Nancy Cole Silverman.
Sure enough, there is a body of a naked man hanging from the sign, but what is so disturbing is that Carol had just seen him flirting with a young woman in the grocery store the day before. The police rule it a suicide, but Carol is not so sure, especially because of the red clown's nose on his face.
A private detective calls Tyler and claims the case could be tied to several similar cases. He wants Carol to meet with the detective and see if there is a link. Gerhardt, don't call me Gerhardt, Chasen meets Carol near the site of the last death. He is convinced someone on the police force including Detective Riley is giving these cases only a cursory look.
A caller implies she knows something about the deaths. Mustang Sally claims Bruno, the latest victim, deserved exactly what he got. And, shockingly she claims he was just an example, and adds a detail that wasn't included in the media account of the death. She ends her conversation by saying, "We're mad as hell. And we're not going to take it anymore."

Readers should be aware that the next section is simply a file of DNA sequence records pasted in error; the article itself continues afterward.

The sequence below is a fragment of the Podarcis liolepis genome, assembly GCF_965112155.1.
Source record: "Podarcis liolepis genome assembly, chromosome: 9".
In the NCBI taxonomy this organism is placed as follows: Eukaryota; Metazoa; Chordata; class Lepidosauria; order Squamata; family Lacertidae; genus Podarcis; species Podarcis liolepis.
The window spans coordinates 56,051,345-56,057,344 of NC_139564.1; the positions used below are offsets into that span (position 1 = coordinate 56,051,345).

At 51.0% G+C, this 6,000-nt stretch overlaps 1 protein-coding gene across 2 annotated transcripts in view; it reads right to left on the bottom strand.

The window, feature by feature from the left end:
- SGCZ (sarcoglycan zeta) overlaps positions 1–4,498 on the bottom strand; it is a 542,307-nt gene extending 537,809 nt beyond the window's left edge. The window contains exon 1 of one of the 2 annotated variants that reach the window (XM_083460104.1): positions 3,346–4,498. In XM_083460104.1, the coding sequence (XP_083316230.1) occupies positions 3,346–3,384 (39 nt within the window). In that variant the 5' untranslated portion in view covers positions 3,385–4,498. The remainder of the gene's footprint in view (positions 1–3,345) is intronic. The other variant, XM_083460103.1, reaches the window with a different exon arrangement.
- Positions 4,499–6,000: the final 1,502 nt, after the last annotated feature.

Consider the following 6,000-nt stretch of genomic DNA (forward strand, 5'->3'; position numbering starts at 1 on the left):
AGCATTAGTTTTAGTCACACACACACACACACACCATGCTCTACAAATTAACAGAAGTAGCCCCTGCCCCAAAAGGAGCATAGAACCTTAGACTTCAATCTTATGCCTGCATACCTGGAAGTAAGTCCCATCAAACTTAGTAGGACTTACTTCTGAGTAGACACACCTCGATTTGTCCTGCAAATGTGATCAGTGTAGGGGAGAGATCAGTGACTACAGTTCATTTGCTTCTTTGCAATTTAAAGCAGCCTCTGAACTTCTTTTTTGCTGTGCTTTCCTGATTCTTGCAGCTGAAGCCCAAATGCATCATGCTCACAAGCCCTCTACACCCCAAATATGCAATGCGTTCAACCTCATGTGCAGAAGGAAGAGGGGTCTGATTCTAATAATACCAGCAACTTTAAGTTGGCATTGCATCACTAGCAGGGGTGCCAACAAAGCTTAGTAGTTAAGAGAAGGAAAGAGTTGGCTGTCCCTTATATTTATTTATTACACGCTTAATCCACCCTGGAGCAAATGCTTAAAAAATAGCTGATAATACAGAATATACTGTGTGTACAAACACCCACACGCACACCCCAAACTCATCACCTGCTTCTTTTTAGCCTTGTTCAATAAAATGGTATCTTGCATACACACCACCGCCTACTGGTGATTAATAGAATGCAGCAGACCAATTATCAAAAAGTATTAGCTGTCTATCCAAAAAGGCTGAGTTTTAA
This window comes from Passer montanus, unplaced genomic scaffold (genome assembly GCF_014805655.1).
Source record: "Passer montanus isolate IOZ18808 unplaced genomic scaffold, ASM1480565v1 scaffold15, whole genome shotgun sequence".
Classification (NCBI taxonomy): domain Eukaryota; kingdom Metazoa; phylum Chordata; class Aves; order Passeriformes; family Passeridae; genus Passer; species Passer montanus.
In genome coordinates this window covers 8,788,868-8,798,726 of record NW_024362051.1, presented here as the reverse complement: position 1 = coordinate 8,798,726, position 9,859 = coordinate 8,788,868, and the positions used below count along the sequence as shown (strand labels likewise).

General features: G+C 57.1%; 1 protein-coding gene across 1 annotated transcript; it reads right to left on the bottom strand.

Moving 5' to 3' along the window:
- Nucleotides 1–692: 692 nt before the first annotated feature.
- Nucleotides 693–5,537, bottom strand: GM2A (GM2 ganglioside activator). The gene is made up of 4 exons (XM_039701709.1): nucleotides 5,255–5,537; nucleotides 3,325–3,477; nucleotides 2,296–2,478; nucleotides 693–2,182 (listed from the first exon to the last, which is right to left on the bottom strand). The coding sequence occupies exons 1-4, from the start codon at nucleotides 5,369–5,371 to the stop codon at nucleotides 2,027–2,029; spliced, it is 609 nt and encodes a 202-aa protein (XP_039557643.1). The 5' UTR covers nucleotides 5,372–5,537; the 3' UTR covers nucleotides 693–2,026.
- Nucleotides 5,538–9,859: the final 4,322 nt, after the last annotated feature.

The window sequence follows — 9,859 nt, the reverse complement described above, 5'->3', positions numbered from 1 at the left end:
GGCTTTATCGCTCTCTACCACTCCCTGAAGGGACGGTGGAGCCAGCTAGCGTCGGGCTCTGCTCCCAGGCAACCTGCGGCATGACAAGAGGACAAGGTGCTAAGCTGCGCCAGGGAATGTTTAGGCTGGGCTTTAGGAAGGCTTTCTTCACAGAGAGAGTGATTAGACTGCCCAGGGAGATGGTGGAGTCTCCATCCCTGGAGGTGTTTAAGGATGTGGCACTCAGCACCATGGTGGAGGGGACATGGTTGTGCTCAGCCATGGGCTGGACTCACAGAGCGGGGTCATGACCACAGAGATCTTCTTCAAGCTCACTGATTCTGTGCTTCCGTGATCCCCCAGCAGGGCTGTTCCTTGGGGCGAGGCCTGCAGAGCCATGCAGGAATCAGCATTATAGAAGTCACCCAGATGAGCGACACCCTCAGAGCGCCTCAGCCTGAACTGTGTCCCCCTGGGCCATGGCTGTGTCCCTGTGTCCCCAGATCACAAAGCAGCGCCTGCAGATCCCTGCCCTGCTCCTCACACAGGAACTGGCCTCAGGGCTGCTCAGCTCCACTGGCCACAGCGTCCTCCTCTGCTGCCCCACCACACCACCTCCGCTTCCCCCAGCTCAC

Is Bruno's death the result of a group of vigilante women? Carol is shocked beyond belief. Before she can follow up, Mustang Sally hangs up. When Carol witnesses the obvious suicide of Detective Riley, she is numb, but realizes maybe there is some truth to Mustang Sally's claims.
She and Chase delve deeper into the cases, they discover a connection with Marcus Redding, the owner of the Los Angeles basketball franchise, who has been found dead. A notorious philanderer, Carol wonders if this death is connected. It seems the stakes have gotten higher.
In Room For Doubt, Carol Childs and Chase Chasen following a terrifying path to solve the murders. This was an exciting book with an unexpected ending. I thoroughly enjoyed it.
For my review of the first book in the series Without a Doubt, click here. For other books by Nancy Cole Silverman, click here.